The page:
Loading presentation...

Present Remotely

Send the link below via email or IM


Present to your audience

Start remote presentation

  • Invited audience members will follow you as you navigate and present
  • People invited to a presentation do not need a Prezi account
  • This link expires 10 minutes after you close the presentation
  • A maximum of 30 users can follow your presentation
  • Learn more about this feature in our knowledge base article

Do you really want to delete this prezi?

Neither you, nor the coeditors you shared it with will be able to recover it again.


El Grito de Dolores By TaylorLatimer

El Grito de Dolores

Taylor Latimer

on 28 January 2015

Comments (0)

Please log in to add your comment.

Report abuse

Transcript of El Grito de Dolores By TaylorLatimer

El Grito de Dolores
El Grito de Dolores
Miguel Hidalgo y Costilla (parish priest of the town of Dolores, Guanajuato) led a revolt against the Spanish due to injustices in the Spanish colonial system.
September 16th, 1810, Miguel Hidalgo y Costilla, rang the church bell to gather the townspeople.
He called for the people of Mexico to rise up against the Spanish Crown, thus initiating Mexico's War of Independence.
However, the country did not achieve independence until 1821.
Traditions and Rituals
September 16th, 1810
Translates to: “The Cry of Dolores”
Mexican Independence Day
Marks beginning of the Mexican War of Independence
Also known as: “El Grito de la Independencia (“Cry of Independence”)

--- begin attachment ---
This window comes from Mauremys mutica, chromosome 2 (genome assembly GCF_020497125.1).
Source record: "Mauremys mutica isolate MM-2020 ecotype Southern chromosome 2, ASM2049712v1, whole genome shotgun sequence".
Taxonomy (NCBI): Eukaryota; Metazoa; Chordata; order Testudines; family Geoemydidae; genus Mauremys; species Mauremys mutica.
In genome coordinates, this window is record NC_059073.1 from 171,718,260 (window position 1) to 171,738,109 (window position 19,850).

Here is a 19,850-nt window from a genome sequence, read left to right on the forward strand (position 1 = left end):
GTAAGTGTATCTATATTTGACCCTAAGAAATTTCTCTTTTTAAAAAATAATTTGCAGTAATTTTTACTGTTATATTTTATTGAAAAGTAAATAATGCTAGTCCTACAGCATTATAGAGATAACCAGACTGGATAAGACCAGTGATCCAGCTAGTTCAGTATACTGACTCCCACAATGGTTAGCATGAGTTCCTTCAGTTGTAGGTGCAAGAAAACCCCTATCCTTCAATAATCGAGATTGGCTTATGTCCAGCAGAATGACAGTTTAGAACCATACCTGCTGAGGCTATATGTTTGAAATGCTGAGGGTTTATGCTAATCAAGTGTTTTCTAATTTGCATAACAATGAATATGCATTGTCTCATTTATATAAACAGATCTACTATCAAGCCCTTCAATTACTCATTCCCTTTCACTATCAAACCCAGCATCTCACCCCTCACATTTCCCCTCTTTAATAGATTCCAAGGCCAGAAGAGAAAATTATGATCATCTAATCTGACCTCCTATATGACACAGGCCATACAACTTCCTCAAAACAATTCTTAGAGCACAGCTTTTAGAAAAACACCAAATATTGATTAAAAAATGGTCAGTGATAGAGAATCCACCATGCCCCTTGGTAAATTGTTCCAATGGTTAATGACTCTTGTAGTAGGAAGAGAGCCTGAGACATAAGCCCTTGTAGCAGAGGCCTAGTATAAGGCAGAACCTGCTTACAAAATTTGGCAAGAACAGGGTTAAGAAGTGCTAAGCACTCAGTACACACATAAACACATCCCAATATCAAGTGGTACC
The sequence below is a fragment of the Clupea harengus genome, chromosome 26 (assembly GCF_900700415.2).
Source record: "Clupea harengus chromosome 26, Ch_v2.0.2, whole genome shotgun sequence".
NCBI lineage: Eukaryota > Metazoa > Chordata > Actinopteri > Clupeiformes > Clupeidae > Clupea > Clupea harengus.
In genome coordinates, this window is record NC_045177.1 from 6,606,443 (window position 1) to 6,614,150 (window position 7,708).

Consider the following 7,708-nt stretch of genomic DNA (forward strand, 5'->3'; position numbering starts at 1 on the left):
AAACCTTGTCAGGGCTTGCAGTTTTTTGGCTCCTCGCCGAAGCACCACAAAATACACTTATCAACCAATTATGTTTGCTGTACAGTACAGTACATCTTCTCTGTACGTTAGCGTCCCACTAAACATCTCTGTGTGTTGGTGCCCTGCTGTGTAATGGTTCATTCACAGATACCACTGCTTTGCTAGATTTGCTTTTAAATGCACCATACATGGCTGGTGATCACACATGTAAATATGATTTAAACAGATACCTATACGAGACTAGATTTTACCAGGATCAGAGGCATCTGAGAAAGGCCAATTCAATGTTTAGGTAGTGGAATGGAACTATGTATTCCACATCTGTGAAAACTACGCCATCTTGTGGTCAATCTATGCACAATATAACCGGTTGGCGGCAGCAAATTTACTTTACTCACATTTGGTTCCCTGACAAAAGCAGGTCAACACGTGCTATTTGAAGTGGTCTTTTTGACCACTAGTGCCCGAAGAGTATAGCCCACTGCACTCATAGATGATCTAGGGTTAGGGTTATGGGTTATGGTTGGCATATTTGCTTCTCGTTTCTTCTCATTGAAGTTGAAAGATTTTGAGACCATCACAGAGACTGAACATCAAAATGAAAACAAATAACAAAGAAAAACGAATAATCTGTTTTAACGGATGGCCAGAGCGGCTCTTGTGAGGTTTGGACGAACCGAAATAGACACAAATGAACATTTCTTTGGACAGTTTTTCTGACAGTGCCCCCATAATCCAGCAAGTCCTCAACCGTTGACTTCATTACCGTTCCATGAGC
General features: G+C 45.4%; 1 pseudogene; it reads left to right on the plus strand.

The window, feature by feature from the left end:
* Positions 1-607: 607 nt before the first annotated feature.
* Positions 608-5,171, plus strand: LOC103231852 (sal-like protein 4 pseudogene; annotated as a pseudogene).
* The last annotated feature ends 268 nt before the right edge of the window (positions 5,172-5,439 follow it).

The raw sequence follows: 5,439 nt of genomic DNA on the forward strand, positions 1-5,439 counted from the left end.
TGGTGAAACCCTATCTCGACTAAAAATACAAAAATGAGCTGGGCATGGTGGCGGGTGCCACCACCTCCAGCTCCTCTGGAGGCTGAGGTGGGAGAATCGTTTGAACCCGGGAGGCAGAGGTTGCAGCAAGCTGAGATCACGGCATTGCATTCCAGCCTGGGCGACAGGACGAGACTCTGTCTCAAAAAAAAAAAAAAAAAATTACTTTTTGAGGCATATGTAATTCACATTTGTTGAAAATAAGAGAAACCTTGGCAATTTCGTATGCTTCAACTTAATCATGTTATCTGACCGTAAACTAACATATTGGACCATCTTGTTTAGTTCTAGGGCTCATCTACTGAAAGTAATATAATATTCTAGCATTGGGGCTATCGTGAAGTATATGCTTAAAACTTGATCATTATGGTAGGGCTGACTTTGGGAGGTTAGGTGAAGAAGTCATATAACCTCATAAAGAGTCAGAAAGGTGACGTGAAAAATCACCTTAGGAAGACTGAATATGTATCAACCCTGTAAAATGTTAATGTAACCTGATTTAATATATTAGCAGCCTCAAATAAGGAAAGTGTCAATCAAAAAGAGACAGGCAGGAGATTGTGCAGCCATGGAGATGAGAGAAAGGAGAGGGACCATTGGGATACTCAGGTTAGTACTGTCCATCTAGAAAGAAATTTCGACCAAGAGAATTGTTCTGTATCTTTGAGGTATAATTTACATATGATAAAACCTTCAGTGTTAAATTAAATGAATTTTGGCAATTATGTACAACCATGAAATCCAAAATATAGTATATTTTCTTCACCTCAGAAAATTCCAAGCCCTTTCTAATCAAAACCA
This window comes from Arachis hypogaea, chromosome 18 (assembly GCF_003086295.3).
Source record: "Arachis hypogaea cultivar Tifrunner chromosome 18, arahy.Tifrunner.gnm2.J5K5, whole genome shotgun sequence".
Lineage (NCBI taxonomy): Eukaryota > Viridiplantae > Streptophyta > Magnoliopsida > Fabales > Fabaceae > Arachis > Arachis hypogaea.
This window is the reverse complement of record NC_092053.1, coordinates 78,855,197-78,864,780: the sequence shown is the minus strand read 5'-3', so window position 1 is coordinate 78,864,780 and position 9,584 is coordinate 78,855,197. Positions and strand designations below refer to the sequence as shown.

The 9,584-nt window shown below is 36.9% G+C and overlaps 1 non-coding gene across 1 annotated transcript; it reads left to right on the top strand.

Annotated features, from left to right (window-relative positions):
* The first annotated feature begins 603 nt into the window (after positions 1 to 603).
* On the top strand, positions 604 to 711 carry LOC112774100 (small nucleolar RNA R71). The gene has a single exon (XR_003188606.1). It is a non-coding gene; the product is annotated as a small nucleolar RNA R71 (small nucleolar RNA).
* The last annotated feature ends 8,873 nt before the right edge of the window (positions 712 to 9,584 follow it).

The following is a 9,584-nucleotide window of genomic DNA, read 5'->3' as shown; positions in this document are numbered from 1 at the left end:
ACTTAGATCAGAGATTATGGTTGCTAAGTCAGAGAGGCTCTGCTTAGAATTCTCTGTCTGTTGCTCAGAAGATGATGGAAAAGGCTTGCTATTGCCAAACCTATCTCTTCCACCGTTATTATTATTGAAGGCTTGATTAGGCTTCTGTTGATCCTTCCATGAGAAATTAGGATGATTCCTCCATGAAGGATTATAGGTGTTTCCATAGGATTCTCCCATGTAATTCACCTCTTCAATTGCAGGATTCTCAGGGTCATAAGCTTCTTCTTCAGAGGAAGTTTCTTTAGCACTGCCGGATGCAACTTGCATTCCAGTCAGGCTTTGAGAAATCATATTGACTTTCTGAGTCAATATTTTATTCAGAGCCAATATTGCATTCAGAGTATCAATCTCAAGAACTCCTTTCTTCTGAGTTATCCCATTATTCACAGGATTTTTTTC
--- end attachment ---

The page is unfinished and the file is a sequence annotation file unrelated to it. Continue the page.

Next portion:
September 15th - 16th
Local politicians perform re-enactments of Grito de Dolores usually in the public squares of most cities, towns, and villages.
The largest Independence Day celebration takes place in Mexico City's Zocalo.
On the 15th, at 11 pm the President of the Republic goes out onto the central balcony of the National Palace, rings the bell (the same bell Hidalgo rang in 1810, brought to Mexico City in 1886) and cries to the people gathered in the square below, who enthusiastically respond "¡Viva Mexico!"
Traditions and Rituals
September 16th is similar to July Fourth in the US.
In Mexico City a huge square is decorated with flags, flowers and lights of the Mexican Flag: red, white, and green.
The flag is made up of green (to symbolize independence), white (to symbolize religion), and red (to symbolize union).
People sell confetti, whistles, horns, paper-machete helmets, and toys in the colors of red, white and green.
Traditional Attire
Many people walk around dressed in typical Mexican dress: men as Charros.
Women dress as China Poblanas, or wear indigenous dresses.
Those who don't own a typical outfit, at least dress find something to wear in the colors of the flag.
Parades (ex: military parades)
Mariachi Festivals
Grand feasts
Traditional Dishes
Pozole rojo or “red” pozole:
Made with pork shoulder or shanks, red chiles, and lots of hominy corn
Garnishes: shredded cabbage, thinly sliced radishes, chopped avocados, cilantro, onions, and wedges of lime.
Chiles en Nogada:
A poblano chile stuffed with ground beef, fruit, herbs, and spices then covered in a creamy walnut sauce.
The final garnish is pomegranate seeds.
The three colors of the Mexican flag are represented here, green for the chiles, the walnut sauce is white, and the pomegranate seeds are red.
Tamalitos are similar to tamales.
Stone-ground maize is mixed with lard.
This mixture is then filled with ground beef, and wrapped in achirra leaves.
The tamalitos are then tied, and steamed in a pot.
Mexican National Anthem: Himno Nacional Mexicano
The "Mexican National Anthem", also known as "Mexicans, at the cry of war", is the national anthem of the United Mexican States.
The anthem first started being used in 1854, although it was not officially adopted until 1943.
Traditions and Rituals
Full transcript